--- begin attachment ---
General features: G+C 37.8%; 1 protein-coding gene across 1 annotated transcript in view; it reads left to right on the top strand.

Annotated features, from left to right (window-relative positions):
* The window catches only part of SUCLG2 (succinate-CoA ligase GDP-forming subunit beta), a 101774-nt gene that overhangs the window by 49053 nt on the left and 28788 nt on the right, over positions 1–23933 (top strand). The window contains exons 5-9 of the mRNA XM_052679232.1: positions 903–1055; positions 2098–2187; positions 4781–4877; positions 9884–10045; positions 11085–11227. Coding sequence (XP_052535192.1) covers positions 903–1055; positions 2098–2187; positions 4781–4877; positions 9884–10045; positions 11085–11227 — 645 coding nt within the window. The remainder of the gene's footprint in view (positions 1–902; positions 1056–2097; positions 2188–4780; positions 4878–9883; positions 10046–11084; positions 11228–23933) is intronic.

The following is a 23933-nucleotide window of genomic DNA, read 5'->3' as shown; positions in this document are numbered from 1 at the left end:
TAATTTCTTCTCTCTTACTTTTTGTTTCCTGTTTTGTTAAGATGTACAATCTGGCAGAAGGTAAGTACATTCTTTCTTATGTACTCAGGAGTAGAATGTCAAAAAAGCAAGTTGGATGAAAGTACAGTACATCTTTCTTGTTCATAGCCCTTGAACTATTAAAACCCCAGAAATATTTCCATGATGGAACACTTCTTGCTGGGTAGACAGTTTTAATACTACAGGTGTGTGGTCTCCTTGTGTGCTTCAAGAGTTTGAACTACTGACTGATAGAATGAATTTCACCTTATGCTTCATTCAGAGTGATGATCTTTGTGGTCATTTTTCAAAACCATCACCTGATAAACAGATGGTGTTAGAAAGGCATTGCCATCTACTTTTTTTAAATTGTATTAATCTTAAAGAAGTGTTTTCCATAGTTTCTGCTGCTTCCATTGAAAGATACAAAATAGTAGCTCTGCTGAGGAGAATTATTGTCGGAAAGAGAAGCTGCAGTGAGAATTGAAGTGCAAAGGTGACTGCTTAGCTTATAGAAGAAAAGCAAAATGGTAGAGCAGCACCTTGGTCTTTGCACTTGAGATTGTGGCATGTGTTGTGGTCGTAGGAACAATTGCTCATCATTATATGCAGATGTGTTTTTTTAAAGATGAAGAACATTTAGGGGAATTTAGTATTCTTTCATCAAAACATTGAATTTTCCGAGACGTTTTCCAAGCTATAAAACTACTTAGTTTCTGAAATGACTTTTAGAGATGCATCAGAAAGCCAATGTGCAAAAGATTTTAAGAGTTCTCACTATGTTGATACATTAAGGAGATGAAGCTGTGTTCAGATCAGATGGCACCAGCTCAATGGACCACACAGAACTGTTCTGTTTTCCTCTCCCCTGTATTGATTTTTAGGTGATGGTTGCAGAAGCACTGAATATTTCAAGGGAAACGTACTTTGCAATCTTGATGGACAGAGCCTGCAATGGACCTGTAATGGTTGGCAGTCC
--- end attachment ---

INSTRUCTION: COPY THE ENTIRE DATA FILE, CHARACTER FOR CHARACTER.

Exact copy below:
General features: G+C 37.8%; 1 protein-coding gene across 1 annotated transcript in view; it reads left to right on the top strand.

Annotated features, from left to right (window-relative positions):
* The window catches only part of SUCLG2 (succinate-CoA ligase GDP-forming subunit beta), a 101774-nt gene that overhangs the window by 49053 nt on the left and 28788 nt on the right, over positions 1–23933 (top strand). The window contains exons 5-9 of the mRNA XM_052679232.1: positions 903–1055; positions 2098–2187; positions 4781–4877; positions 9884–10045; positions 11085–11227. Coding sequence (XP_052535192.1) covers positions 903–1055; positions 2098–2187; positions 4781–4877; positions 9884–10045; positions 11085–11227 — 645 coding nt within the window. The remainder of the gene's footprint in view (positions 1–902; positions 1056–2097; positions 2188–4780; positions 4878–9883; positions 10046–11084; positions 11228–23933) is intronic.

The following is a 23933-nucleotide window of genomic DNA, read 5'->3' as shown; positions in this document are numbered from 1 at the left end:
TAATTTCTTCTCTCTTACTTTTTGTTTCCTGTTTTGTTAAGATGTACAATCTGGCAGAAGGTAAGTACATTCTTTCTTATGTACTCAGGAGTAGAATGTCAAAAAAGCAAGTTGGATGAAAGTACAGTACATCTTTCTTGTTCATAGCCCTTGAACTATTAAAACCCCAGAAATATTTCCATGATGGAACACTTCTTGCTGGGTAGACAGTTTTAATACTACAGGTGTGTGGTCTCCTTGTGTGCTTCAAGAGTTTGAACTACTGACTGATAGAATGAATTTCACCTTATGCTTCATTCAGAGTGATGATCTTTGTGGTCATTTTTCAAAACCATCACCTGATAAACAGATGGTGTTAGAAAGGCATTGCCATCTACTTTTTTTAAATTGTATTAATCTTAAAGAAGTGTTTTCCATAGTTTCTGCTGCTTCCATTGAAAGATACAAAATAGTAGCTCTGCTGAGGAGAATTATTGTCGGAAAGAGAAGCTGCAGTGAGAATTGAAGTGCAAAGGTGACTGCTTAGCTTATAGAAGAAAAGCAAAATGGTAGAGCAGCACCTTGGTCTTTGCACTTGAGATTGTGGCATGTGTTGTGGTCGTAGGAACAATTGCTCATCATTATATGCAGATGTGTTTTTTTAAAGATGAAGAACATTTAGGGGAATTTAGTATTCTTTCATCAAAACATTGAATTTTCCGAGACGTTTTCCAAGCTATAAAACTACTTAGTTTCTGAAATGACTTTTAGAGATGCATCAGAAAGCCAATGTGCAAAAGATTTTAAGAGTTCTCACTATGTTGATACATTAAGGAGATGAAGCTGTGTTCAGATCAGATGGCACCAGCTCAATGGACCACACAGAACTGTTCTGTTTTCCTCTCCCCTGTATTGATTTTTAGGTGATGGTTGCAGAAGCACTGAATATTTCAAGGGAAACGTACTTTGCAATCTTGATGGACAGAGCCTGCAATGGACCTGTAATGGTTGGCAGTCC